KEVIN McGILL, Associated Press
MICHAEL KUNZELMAN, Associated Press
STACEY PLAISANCE, Associated Press
NEW ORLEANS — Hurricane Isaac clipped the boot of Louisiana in its first landfall on its trek northwest into Louisiana Tuesday night, bringing with it a powerful storm surge and bursts of heavy wind and rain, and leaving hundreds of thousands of people without power.
Many coastal communities were all but deserted as thousands of people moved inland ahead of the storm.
In Terrebonne Parish, traffic signals swayed amid sheets of wind-driven rain. Debris littered roadways.
Farther east in Plaquemines Parish, where Isaac made landfall at 6:45 p.m., parish officials reported extensive damage. Isaac's storm surge swelled the Mississippi River from its mouth upriver to New Orleans. In parts of Plaquemines, the river was lapping at the levee top.
Power outages were widespread and expected to grow as Isaac moved inland on Wednesday.
An estimated 3,000 people were in shelters across Louisiana, state officials said.
In New Orleans, thousands of law enforcement officers and Louisiana National Guard troops were poised for possible rescue efforts. Roadways in the city's eastern sector were reported flooded and trees were down.
Earlier in the day, floodgates were closed on area waterways to block Isaac's storm surge, part of the flood protection system rebuilt with billions of dollars of federal aid after Hurricane Katrina struck seven years ago.
At a news conference Tuesday, just minutes after forecasters said Isaac hit land, New Orleans Mayor Mitch Landrieu said the city expected a lot of rain and wind.
"Now is the time to hunker down. Now is the time to be smart," Landrieu told residents.
Isaac was moving toward the northwest and was expected to expose the city to its nastiest weather.
"Your city is secure," he said, while advising residents to use "common sense" in their final preparations.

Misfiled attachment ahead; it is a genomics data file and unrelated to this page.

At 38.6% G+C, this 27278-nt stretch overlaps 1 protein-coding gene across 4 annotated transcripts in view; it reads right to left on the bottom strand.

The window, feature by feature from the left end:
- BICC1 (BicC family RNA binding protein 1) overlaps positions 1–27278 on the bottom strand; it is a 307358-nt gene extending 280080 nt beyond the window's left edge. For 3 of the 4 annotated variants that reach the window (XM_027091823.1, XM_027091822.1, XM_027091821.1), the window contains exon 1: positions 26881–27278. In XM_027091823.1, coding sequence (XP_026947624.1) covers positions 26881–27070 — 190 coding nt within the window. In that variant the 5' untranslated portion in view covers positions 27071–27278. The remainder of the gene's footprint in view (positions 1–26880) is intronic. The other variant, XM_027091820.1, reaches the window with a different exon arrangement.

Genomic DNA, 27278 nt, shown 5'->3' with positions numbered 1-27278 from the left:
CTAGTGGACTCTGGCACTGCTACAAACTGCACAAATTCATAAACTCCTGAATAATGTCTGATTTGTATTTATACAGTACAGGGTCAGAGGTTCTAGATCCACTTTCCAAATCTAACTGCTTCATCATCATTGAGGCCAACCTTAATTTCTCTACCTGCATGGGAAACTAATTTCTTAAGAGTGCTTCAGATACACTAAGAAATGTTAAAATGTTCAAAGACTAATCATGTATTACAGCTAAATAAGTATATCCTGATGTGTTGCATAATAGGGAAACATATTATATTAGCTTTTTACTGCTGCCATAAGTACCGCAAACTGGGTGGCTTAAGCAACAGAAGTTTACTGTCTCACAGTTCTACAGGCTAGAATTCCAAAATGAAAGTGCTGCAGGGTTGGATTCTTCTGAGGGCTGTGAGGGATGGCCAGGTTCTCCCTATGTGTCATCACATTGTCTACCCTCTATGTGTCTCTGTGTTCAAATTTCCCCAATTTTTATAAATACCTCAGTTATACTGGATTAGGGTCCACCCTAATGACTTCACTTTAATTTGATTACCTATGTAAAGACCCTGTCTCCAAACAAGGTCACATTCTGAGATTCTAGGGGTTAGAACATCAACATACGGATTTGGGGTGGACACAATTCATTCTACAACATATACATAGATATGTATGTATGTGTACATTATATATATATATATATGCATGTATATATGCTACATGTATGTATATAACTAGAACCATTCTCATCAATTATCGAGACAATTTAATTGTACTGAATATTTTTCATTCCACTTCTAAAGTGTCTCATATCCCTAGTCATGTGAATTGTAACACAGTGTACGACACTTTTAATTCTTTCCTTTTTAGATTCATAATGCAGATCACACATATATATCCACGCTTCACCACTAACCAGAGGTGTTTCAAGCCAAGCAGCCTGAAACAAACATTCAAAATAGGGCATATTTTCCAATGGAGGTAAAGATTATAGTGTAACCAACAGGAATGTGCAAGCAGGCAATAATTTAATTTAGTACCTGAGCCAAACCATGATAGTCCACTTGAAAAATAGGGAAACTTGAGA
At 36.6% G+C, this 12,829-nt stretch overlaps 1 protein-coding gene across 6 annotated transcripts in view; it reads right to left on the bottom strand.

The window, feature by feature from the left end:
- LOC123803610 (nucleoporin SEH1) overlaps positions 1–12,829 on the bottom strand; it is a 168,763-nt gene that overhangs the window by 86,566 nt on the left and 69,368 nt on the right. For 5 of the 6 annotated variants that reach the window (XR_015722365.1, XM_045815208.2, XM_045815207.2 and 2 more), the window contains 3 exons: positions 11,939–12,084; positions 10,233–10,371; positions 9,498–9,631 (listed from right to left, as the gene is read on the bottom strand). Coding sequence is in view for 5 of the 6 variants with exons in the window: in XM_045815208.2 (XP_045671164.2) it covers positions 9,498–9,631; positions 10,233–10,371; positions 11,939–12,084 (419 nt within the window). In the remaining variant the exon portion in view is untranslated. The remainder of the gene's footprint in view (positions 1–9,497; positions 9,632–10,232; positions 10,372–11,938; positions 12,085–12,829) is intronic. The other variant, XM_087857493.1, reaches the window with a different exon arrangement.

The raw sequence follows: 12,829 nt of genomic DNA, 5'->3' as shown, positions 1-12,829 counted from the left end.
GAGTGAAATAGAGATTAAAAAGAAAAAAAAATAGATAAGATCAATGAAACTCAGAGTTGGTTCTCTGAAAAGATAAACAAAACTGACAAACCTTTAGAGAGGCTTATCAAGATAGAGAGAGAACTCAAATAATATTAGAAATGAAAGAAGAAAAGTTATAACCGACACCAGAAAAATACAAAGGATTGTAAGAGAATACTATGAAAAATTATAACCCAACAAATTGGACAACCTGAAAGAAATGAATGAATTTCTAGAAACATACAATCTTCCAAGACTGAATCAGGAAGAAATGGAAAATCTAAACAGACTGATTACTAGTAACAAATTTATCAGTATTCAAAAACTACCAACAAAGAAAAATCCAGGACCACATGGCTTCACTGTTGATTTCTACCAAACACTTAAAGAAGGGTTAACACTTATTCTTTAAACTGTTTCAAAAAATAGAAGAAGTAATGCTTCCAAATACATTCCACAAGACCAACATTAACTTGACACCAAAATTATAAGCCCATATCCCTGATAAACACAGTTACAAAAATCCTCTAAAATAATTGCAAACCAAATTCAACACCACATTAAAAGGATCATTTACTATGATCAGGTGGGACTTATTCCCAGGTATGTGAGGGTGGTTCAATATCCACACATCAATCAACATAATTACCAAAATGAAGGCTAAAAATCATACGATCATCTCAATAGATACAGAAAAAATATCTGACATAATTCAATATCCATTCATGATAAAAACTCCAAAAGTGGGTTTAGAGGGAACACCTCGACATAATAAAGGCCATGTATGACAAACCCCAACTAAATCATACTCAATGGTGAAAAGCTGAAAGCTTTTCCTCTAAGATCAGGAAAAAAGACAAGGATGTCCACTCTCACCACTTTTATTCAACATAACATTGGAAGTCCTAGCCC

But he expressed frustration with people who were romping through water coming over the seawall and pilling up along the shore of Lake Pontchartrain. "We had some knuckleheads testing the water," Landrieu said.
He said police were "polite" in chasing them from the area. The lakefront has been closed because water is piling up against a levee that protects a residential neighborhood.
An anxious an exhausted, Mayor Tim Kerner of the village of Jean Lafitte said he expected Isaac to wreak havoc on his tiny fishing community.
Jean Lafitte — named for the buccaneer and Battle of New Orleans hero — lies just outside the levee protection system in Jefferson Parish. Under mandatory evacuation orders, most residents had left by Tuesday and buses were on hand to evacuate those without means of transportation.
As Kerner stood outside the town hall, wind gusts from Isaac's outer bands buffeted the nearby bayou.
"The beginning of the nightmare," he said.
Isaac strengthened Tuesday, though forecasters said it was likely too close to the coast to gain significant strength. The storm was arriving at the seventh anniversary of Katrina, which devastated Louisiana and Mississippi when it struck on Aug. 29, 2005. Death and destruction were widespread, and an estimated 80 percent of New Orleans flooded.